Opening the Way to the Heart

Pharmacy Times, Volume 0,0

Opening the Way to the

Heart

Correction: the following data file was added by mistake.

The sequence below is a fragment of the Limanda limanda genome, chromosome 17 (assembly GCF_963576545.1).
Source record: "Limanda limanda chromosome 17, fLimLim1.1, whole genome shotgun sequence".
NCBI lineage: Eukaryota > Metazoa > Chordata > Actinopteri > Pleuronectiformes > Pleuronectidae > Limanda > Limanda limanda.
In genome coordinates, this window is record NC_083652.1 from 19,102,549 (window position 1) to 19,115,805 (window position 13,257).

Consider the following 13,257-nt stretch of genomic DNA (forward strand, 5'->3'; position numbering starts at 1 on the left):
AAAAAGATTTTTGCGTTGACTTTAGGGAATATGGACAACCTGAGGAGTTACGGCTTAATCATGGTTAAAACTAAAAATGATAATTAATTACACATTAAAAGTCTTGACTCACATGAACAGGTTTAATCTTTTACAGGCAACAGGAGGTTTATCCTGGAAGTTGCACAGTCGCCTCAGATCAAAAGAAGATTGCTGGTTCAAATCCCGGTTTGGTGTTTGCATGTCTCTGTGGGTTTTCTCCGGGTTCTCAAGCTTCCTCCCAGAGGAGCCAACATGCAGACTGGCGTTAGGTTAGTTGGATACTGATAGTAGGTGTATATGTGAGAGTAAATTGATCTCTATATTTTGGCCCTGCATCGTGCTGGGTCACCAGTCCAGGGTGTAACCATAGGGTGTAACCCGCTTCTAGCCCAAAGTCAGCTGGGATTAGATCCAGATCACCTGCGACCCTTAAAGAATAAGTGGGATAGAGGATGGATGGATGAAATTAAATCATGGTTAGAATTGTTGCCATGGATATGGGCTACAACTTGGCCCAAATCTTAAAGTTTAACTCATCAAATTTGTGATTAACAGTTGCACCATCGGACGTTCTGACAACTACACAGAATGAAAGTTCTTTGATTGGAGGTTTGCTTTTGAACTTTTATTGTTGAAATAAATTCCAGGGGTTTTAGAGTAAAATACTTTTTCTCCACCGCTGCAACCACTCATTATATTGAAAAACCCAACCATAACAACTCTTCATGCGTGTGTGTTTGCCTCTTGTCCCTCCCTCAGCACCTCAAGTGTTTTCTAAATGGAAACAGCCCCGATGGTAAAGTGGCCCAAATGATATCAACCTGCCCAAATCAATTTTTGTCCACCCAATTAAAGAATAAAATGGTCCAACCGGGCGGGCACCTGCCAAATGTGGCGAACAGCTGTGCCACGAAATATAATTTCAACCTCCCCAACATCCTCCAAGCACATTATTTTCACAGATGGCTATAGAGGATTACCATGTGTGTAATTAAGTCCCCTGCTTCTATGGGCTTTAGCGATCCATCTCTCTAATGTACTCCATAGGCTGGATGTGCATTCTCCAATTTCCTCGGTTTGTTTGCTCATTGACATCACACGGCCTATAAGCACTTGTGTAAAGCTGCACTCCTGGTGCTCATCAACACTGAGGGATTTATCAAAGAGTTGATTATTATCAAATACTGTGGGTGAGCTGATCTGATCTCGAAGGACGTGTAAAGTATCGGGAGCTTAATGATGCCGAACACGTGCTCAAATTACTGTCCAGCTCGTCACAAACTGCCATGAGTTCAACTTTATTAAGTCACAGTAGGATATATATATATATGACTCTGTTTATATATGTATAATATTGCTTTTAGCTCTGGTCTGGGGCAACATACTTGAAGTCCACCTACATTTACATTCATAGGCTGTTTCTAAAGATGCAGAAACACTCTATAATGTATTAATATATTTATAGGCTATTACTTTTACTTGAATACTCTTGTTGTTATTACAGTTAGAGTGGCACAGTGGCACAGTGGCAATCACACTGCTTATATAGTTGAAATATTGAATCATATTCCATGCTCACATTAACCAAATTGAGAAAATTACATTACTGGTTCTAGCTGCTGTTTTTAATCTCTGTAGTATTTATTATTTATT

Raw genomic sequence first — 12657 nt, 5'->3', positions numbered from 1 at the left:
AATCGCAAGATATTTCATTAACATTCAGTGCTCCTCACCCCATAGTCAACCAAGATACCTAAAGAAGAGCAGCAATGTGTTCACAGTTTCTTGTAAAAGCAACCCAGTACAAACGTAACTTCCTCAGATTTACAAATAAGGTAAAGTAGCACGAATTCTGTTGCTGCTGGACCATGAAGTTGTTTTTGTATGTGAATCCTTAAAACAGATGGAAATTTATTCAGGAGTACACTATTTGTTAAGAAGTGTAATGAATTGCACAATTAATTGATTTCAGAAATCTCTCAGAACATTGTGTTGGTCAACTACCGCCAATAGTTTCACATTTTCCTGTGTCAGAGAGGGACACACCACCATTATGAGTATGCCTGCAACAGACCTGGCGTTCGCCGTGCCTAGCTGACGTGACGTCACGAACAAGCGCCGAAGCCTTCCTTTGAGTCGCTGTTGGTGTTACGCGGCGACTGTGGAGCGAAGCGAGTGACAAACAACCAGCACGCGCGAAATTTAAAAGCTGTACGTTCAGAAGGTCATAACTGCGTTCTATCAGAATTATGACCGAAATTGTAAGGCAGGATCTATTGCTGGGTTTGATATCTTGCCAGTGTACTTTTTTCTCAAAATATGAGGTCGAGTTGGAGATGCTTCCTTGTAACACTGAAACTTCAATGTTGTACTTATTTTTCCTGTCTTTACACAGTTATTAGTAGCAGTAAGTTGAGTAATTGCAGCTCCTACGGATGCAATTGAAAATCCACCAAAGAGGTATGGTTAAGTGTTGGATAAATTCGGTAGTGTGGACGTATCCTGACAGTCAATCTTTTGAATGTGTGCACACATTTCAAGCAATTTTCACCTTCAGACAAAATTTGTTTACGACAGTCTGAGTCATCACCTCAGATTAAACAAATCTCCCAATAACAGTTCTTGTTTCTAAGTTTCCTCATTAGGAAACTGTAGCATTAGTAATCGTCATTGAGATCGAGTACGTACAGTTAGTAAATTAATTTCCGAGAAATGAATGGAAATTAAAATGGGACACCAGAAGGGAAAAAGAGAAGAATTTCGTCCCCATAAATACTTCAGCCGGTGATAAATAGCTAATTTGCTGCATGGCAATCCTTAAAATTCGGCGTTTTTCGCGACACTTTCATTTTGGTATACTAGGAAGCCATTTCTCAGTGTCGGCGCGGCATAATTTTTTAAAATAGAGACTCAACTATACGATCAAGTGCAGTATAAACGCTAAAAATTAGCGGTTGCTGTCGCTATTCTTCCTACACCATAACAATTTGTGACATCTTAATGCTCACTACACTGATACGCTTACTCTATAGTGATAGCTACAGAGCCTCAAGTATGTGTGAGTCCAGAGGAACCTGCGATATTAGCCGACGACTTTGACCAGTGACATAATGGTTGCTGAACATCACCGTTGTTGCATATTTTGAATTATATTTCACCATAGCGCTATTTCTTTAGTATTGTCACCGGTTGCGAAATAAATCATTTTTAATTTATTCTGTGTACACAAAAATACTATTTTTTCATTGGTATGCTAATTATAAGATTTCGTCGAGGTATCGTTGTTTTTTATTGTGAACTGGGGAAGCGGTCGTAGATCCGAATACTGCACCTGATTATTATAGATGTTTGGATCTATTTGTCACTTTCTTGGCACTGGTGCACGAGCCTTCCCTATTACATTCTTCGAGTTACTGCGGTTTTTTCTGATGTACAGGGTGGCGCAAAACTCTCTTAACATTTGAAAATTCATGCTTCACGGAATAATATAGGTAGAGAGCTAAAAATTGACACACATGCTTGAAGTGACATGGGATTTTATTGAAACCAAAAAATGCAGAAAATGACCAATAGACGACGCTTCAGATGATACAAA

The results of a small but importantstudy showed that intravenous doses of a syntheticcomponent of high-density lipoprotein (HDL) cholesterol ("good"cholesterol) may help reduce the number of deathsfrom heart disease. The treatment used a laboratory-producedversion of an unusually effective form of HDL. The results of the study stem from adiscovery 25 years ago in the village of Limone sulGarda in Italy. The researchers found that 40 residentsthere had very low HDL levels, yet they had low ratesof coronary artery disease. Laboratory tests showed a likelyexplanation: All the residents had a gene variation in akey protein component of HDL. The variation contributed tolarger-than-normal HDL particles, which are thought tomake HDL cholesterol especially efficient at removing plaque. The scientists madea synthetic form of the protein,which rapidly showed a reduction of plaque buildups in miceand rabbits. In the study of 47 participants, 36patients who had heart attacks or severe chest painreceived weekly intravenous infusion of the synthetic proteinfor 5 weeks, and 11 patients received placebo treatments. At 6weeks, imaging tests indicated that the patientsreceiving the synthetic protein had a 4% reduction in plaque buildupin their coronary arteries, compared with nosignificant change in the placebo group. The findings were publishedin the Journal of the American Medical Association (November3, 2003).